Tuesday, July 28, 2015

Glazing at Archie Bray

One of the most surprising things about the workshop I took in Montana, a workshop ostensibly focused on the form of functional pottery, was that we spent the first day and half glazing.

my glazed work from the workshop

The idea was to think hard about glaze so that we will be thinking about glaze later when we are making work. Many potters tend to think of form first and forget about surface. Talk to pottery students and sculptors alike and many, myself included, will prefer, or at least appreciate the look of leather-hard work, before it has dried, before it has been fired, before glazing. 

a pitcher by Jeff Campana (used at the workshop for cream)

For someone who is focused on the making of the work, the glazing can feel like an afterthought, or a tedious chore that needs to be done but isn't fun. I wholeheartedly agree that I'd rather not go through the process of applying glaze at all, even though I like the end-result of a glazed piece.

runny glaze on carved pieces by Adam Field

Glazing is an essential part of most pottery. Peter Beasecker, our workshop instructor, started the workshop by showing images of different pottery pieces and discussing the glaze application rather than the form--or, more accurately, he discussed how the form and the glaze worked together. He showed drippy glazes, layered glazes, matte glazes juxtaposed with high gloss glazes, and complex painted, carved and resist decorations.

one of my bowls with latex partially applied

Our first assignment was to draw on our bisque ware, identifying places we could use liquid latex to resist glaze application. After applying latex to these marked areas, we dipped our bisque ware in glaze, peeled off the resist and reapplied the latex over the glazed sections to resist the second application of glaze.

one of my pieces with a layer of latex (around the rim and the cloud shapes) on top of the just-applied glaze 

I've used latex before with little success, but I suspect I used an inferior brand. When I used it at home, it didn't peel off or took all the glaze off with it. The latex we used at the workshop worked well without much hassle. The instructor dyed the latex with food coloring so it would be more visible (green) and it was fairly easy to use--stinky as all get-out, but easy to use.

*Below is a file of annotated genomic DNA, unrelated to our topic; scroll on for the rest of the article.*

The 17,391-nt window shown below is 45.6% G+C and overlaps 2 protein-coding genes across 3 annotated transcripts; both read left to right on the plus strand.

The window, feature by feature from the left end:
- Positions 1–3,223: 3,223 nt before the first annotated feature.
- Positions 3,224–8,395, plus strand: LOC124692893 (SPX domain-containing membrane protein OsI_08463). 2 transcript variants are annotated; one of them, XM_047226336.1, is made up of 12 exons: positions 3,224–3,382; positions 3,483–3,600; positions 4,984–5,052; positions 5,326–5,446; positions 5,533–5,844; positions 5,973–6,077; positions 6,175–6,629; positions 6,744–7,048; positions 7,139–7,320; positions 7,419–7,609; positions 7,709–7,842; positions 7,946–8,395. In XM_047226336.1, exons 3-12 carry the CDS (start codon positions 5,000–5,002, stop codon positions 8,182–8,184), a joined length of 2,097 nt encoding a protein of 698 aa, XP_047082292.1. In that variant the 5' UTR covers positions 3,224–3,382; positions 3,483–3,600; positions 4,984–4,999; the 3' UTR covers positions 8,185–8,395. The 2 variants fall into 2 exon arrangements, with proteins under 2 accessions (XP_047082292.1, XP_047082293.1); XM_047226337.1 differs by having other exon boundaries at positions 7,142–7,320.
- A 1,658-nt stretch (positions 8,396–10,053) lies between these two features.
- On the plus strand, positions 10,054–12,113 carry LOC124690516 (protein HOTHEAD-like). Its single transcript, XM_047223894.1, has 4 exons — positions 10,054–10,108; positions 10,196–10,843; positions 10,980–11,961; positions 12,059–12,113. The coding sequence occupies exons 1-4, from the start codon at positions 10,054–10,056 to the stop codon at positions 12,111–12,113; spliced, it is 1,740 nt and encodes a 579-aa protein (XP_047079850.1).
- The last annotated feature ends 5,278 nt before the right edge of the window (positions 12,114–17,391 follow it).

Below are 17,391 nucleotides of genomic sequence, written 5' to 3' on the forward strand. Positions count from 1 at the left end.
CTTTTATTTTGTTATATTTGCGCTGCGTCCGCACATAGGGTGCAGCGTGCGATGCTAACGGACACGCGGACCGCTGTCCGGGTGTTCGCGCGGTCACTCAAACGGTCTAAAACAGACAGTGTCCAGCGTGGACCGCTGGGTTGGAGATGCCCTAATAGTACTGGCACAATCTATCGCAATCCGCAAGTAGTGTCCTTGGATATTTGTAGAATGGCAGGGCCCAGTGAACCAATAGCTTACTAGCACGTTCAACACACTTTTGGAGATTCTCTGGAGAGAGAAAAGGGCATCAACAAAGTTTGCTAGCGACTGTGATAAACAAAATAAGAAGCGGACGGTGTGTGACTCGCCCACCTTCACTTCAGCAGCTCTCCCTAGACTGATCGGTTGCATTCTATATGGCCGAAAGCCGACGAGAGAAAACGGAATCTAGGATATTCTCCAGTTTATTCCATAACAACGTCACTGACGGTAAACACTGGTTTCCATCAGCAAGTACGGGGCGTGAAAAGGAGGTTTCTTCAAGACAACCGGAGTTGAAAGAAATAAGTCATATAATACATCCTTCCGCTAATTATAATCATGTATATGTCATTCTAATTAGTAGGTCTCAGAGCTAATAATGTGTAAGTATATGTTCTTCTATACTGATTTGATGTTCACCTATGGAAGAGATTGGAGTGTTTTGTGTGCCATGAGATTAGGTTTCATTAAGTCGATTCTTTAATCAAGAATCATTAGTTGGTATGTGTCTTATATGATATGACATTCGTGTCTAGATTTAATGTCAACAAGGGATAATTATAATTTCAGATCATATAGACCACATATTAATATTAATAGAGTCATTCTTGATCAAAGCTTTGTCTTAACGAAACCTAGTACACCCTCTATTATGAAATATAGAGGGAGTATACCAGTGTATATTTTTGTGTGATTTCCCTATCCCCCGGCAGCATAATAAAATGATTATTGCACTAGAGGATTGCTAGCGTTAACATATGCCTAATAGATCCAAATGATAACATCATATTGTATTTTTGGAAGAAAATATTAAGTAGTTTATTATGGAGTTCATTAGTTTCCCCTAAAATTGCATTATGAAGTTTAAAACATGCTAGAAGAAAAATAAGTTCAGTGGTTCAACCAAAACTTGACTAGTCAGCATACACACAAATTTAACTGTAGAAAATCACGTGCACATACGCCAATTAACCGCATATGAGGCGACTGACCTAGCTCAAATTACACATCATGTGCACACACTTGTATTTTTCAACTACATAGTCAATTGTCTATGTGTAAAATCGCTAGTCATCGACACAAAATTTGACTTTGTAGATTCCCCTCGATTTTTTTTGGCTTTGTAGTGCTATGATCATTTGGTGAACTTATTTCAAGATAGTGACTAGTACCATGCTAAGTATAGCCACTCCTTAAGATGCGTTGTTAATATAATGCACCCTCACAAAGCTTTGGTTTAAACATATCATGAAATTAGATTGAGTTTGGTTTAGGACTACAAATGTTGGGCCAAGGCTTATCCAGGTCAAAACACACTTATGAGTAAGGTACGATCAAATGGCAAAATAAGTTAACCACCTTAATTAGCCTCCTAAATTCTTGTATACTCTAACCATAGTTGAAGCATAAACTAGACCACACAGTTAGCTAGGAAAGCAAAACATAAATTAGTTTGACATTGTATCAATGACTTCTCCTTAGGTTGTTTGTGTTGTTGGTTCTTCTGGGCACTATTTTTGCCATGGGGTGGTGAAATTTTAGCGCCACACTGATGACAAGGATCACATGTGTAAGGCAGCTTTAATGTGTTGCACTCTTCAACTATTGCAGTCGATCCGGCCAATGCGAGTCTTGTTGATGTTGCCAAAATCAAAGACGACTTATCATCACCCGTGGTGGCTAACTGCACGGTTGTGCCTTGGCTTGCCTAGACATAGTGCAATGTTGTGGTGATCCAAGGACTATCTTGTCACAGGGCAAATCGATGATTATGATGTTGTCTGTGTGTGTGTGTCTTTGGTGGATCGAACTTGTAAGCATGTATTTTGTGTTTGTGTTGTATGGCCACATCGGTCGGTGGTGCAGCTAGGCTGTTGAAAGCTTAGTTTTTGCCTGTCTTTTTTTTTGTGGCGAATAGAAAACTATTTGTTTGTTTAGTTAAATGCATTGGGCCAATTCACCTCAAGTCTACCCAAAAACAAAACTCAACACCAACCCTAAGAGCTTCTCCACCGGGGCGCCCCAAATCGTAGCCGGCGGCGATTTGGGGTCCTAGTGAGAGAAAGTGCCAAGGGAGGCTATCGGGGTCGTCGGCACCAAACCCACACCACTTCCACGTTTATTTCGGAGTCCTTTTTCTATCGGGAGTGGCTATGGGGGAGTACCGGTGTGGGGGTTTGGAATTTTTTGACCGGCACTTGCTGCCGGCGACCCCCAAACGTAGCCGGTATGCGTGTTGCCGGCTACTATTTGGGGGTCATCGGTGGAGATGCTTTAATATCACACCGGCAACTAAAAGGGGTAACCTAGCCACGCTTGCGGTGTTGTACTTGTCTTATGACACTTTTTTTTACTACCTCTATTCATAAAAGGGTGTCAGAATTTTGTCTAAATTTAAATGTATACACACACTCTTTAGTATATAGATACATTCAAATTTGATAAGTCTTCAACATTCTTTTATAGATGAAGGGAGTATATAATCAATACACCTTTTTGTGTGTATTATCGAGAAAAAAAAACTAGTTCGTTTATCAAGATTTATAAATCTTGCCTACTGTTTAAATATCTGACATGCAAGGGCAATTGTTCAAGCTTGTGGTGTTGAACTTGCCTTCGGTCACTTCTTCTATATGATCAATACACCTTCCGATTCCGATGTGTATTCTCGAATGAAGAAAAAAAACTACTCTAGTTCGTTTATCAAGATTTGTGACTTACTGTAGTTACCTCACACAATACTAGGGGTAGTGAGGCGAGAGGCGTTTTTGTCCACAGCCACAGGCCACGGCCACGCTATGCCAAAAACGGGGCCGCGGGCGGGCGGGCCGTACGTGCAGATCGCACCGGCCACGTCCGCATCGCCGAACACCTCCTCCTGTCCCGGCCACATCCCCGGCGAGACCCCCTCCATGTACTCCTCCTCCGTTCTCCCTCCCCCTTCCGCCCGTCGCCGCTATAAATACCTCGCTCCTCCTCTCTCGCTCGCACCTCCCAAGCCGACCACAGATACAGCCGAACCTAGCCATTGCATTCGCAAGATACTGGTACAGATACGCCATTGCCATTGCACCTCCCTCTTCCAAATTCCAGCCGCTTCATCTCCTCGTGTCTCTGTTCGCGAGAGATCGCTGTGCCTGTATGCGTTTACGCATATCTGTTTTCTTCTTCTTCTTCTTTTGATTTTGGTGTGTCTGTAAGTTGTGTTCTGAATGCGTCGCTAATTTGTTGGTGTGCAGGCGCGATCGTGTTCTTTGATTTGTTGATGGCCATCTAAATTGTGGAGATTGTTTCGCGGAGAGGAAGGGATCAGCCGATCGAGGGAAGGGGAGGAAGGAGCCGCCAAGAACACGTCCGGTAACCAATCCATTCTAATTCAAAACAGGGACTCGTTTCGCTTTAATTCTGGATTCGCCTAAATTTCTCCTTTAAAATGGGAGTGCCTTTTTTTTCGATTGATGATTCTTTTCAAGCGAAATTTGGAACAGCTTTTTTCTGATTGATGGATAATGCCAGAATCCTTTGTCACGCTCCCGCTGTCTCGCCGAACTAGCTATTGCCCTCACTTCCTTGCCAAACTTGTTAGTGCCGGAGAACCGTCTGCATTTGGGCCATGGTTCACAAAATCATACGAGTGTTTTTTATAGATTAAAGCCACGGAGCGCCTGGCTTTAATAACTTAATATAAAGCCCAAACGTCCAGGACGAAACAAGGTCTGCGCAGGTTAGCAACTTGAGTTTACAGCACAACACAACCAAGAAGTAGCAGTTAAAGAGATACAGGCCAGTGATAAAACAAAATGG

one of my mugs with latex resist (left) and glazed with latex removed (right)

The process of using latex was very different from how I usually glaze. For my functional work at school, I usually use a minimal-effort combination of dipping and dripping. I rarely plan my glazes before I start to apply them and often use whatever glaze happens to be open. (Students, if you're reading this, don't do as I do.) Of course, this works mostly because I'm making fairly simple work, I don't usually have much time to glaze, and I know the studio glazes fairly well.

the dipped and dripped glazing I do in the YVCC studio (the pitcher used a tape circle to resist underglaze)  

At home I tend to use layers of underglaze, but on highly textured sculpture. With my functional work I have been experimenting with tape resist recently, but the results have been mixed.

A cup by Andrew Gilliatt (among the studio coffee mugs) illustrates a beautiful use of a thick white glaze over a matte blue. The clouds are thicker at the bottom, their dimensionality contrasting with the flat bird decals.

The great thing about taking a workshop at the Archie Bray Foundation is that there are lots and lots of example pieces to look at while working. In the studio classroom, the mugs for coffee and tea  were done by artists who had residencies at the Bray. It was helpful to look at the glazing done by other artists when planning the surfaces of our own pieces.

This piece was just dipped; the dark colored areas have latex resist which is causing the glaze to dry more slowly.

A lot of the examples shown by the instructor and quite a few pieces in the galleries at the Bray used glazes with more flow or movement than I am used to using. Melting lines, runny color and drips collecting on lines of the pot seemed to be a theme in the work.